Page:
The narrative of her purported mental illness is perpetuated in stories of the mental illness of her maternal grandmother, Isabella of Portugal, Queen of Castile, in widowhood exiled by her stepson to the castle of Arévalo in Ávila, Castile.:12
|Eleanor||15 November 1498||25 February 1558(aged 59)||first marriage in 1518, Manuel I of Portugal and had children; second marriage in 1530, Francis I of France and had no children.|
|Charles||24 February 1500||21 September 1558(aged 58)||married in 1526, Isabella of Portugal and had children.|
|Isabella||18 July 1501||19 January 1526(aged 24)||married in 1515, Christian II of Denmark and had children.|
|Ferdinand||10 March 1503||25 July 1564(aged 61)||married in 1521, Anna of Bohemia and Hungary and had children.|
|Mary||18 September 1505||18 October 1558(aged 53)||married in 1522, Louis II of Hungary and Bohemia and had no children.|
|Catherine||14 January 1507||12 February 1578(aged 71)||married in 1525, John III of Portugal and had children.|
All Joanna's children except Mary had children. However, only Charles, Isabella, and Ferdinand have descendants today.
|Ancestors of Joanna of Castile|
- Bethany Aram, Juana the Mad: Sovereignty and Dynasty in Renaissance Europe (Baltimore, Johns Hopkins UP, 2005), p. 37
- Bergenroth, G A, Introduction. Letters, Despatches, and State Papers to the Negotiations between England and Spain. Suppl. to vols 1 and 2. London: Longmans, Green, Reader and Dyerm 1868, p.xxxiii
- Gelardi, Julia P. (2009). In Triumph's Wake: Royal Mothers, Tragic Daughters, and the Price They Paid for Glory. St. Martin's Griffin.
- Gelardi, p. 61
- Bergenroth, G A, Introduction. Letters, Despatches, and State Papers to the Negotiations between England and Spain. Suppl. to vols 1 and 2. London: Longmans, Green, Reader and Dyerm 1868, p.xlii. https://archive.org/details/bub_gb_9q8MAQAAIAAJ
- Bergenroth, G A. Introduction, Part 1, Calendar of State Papers, Spain; vol. 1, 1485-1509, (London, 1862), p.xlvii. British History Online http://www.british-history.ac.uk/cal-state-papers/spain/vol1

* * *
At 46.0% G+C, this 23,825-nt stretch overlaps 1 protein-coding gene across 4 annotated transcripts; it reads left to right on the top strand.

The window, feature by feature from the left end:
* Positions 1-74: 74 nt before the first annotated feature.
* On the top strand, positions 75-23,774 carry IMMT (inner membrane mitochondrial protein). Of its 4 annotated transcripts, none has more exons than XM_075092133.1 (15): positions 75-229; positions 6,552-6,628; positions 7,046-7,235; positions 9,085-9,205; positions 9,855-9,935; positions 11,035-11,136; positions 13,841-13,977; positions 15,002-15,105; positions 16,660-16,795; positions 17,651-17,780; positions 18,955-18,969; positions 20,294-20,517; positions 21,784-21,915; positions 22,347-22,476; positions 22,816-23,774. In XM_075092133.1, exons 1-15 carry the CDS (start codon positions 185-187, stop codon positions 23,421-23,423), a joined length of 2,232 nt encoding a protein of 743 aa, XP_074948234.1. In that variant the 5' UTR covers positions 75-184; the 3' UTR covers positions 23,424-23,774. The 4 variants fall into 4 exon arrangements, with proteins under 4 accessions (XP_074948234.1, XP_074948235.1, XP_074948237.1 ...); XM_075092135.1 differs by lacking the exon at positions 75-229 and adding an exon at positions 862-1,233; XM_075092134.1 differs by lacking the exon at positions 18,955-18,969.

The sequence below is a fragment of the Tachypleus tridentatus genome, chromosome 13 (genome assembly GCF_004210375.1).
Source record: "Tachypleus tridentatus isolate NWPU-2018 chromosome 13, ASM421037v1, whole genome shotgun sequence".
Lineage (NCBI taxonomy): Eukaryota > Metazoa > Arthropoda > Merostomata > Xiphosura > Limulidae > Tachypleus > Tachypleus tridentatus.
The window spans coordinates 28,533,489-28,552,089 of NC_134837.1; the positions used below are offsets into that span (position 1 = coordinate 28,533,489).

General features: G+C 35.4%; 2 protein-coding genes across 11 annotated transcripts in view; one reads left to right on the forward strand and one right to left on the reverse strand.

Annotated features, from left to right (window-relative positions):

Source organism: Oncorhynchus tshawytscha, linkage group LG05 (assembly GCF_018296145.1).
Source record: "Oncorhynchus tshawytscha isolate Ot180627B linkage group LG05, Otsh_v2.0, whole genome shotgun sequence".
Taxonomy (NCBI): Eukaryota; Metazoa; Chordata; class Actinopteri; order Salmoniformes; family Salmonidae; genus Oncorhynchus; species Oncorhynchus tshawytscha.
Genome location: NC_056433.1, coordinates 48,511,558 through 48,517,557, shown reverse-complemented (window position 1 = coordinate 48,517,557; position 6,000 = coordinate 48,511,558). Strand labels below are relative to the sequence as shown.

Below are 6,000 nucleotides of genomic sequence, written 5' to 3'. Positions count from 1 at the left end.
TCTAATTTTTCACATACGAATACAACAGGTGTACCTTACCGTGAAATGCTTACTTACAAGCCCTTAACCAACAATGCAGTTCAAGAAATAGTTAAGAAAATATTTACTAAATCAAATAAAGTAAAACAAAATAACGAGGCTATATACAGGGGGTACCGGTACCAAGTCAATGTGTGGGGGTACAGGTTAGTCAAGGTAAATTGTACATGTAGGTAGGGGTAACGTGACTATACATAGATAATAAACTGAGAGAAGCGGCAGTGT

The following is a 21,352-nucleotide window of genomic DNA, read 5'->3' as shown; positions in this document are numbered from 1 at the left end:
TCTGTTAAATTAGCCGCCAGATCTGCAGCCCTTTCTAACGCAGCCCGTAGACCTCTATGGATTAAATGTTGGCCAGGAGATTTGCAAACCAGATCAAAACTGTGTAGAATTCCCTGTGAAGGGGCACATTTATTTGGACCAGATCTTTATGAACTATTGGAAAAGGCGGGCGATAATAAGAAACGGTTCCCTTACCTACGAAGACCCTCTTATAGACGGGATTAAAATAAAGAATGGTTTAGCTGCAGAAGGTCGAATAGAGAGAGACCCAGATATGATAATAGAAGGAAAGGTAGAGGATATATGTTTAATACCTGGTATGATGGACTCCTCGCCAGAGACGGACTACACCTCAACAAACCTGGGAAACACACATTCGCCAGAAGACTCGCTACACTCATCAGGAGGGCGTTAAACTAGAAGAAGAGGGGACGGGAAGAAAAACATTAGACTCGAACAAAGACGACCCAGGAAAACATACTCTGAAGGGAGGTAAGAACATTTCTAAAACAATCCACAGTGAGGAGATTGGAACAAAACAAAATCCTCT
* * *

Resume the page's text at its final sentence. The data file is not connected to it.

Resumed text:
- Bergenroth, G A, Introduction. Letters, Despatches, and State Papers to the Negotiations between England and Spain. Suppl. to vols 1 and 2. London: Longmans, Green, Reader and Dyerm 1868, p.xxxii
- Bergenroth 1868. p.xxix-xxx
- Colmeiro, Manuel (1883). Cortes de los antiguos reinos de León y de Castilla. Madrid: Rivadeneyra.
- Francisco Olmos, Estudio documental de la moneda castellana de Juana la Loca fabricada
- Aram, Bethany. (1998) "Juana 'the Mad's' Signature: The Problem of Invoking Royal Authority, 1505-1507" Sixteenth Century Journal, 29(2), 331-358. doi:10.2307/2544520
- Francisco Olmos, Estudio documental de la moneda castellana de Carlos I
- Prawdin, M, The Mad Queen Of Spain, p. 83
- Elliott, JH, Imperial Spain
- Seaver, Henry Latimer (1966) , The Great Revolt in Castile: A study of the Comunero movement of 1520–1521, New York: Octagon Books, p. 359
- "Palacio Real". Turismo de Tordesillas (in Spanish). OFICINA DE TURISMO DE TORDESILLAS. Retrieved 30 October 2018.
- Waldherr, Kris (28 October 2008). Doomed Queens: Royal Women Who Met Bad Ends, From Cleopatra to Princess Di. Crown Publishing Group. p. 113. ISBN 978-0-7679-3103-8.
- "Was Joanna of Castile truly 'mad' or a pawn for the men in her family?". History is Now Magazine, Podcasts, Blog and Books | Modern International and American history. Retrieved 27 December 2020.
- María A. Gómez; Santiago Juan-Navarro; Phyllis Zatlin (2008), Juana of Castile: history and myth of the mad queen (illustrated ed.), Associated University Presse, pp. 9, 12–13, 85, ISBN 9780838757048
- Medievalists.net (8 December 2015). "The Tragic Story of Joanna the Mad". Medievalists.net. Retrieved 27 December 2020.